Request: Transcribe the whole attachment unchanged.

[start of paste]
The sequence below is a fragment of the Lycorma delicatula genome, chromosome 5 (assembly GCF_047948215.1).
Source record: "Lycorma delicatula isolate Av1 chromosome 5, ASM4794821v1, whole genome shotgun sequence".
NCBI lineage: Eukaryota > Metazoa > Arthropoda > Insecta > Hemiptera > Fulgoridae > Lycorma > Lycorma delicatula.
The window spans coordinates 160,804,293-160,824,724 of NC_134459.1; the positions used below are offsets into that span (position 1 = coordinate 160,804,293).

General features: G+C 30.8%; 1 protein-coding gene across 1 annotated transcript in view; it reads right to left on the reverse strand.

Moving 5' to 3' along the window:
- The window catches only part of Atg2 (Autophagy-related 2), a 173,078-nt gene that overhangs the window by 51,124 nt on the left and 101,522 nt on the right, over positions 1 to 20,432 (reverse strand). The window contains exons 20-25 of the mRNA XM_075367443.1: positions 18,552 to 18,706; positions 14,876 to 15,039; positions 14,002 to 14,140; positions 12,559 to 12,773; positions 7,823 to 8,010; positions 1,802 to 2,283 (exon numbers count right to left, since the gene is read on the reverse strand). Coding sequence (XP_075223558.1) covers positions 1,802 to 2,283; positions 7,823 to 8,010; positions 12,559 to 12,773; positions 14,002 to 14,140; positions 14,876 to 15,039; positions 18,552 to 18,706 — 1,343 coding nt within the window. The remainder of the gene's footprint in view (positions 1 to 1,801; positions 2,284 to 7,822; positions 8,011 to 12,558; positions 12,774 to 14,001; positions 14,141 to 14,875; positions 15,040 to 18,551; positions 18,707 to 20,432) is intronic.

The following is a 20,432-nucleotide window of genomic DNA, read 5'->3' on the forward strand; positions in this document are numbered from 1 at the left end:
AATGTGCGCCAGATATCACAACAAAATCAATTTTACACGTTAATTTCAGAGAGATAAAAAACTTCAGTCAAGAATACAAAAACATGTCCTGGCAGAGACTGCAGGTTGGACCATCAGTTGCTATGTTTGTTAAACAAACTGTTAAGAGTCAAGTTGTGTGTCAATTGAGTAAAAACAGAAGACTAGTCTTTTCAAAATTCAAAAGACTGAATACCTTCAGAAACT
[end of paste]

The sequence below is a fragment of the Lycorma delicatula genome, chromosome 5 (assembly GCF_047948215.1).
Source record: "Lycorma delicatula isolate Av1 chromosome 5, ASM4794821v1, whole genome shotgun sequence".
NCBI lineage: Eukaryota > Metazoa > Arthropoda > Insecta > Hemiptera > Fulgoridae > Lycorma > Lycorma delicatula.
The window spans coordinates 160,804,293-160,824,724 of NC_134459.1; the positions used below are offsets into that span (position 1 = coordinate 160,804,293).

General features: G+C 30.8%; 1 protein-coding gene across 1 annotated transcript in view; it reads right to left on the reverse strand.

Moving 5' to 3' along the window:
- The window catches only part of Atg2 (Autophagy-related 2), a 173,078-nt gene that overhangs the window by 51,124 nt on the left and 101,522 nt on the right, over positions 1 to 20,432 (reverse strand). The window contains exons 20-25 of the mRNA XM_075367443.1: positions 18,552 to 18,706; positions 14,876 to 15,039; positions 14,002 to 14,140; positions 12,559 to 12,773; positions 7,823 to 8,010; positions 1,802 to 2,283 (exon numbers count right to left, since the gene is read on the reverse strand). Coding sequence (XP_075223558.1) covers positions 1,802 to 2,283; positions 7,823 to 8,010; positions 12,559 to 12,773; positions 14,002 to 14,140; positions 14,876 to 15,039; positions 18,552 to 18,706 — 1,343 coding nt within the window. The remainder of the gene's footprint in view (positions 1 to 1,801; positions 2,284 to 7,822; positions 8,011 to 12,558; positions 12,774 to 14,001; positions 14,141 to 14,875; positions 15,040 to 18,551; positions 18,707 to 20,432) is intronic.

The following is a 20,432-nucleotide window of genomic DNA, read 5'->3' on the forward strand; positions in this document are numbered from 1 at the left end:
AATGTGCGCCAGATATCACAACAAAATCAATTTTACACGTTAATTTCAGAGAGATAAAAAACTTCAGTCAAGAATACAAAAACATGTCCTGGCAGAGACTGCAGGTTGGACCATCAGTTGCTATGTTTGTTAAACAAACTGTTAAGAGTCAAGTTGTGTGTCAATTGAGTAAAAACAGAAGACTAGTCTTTTCAAAATTCAAAAGACTGAATACCTTCAGAAACT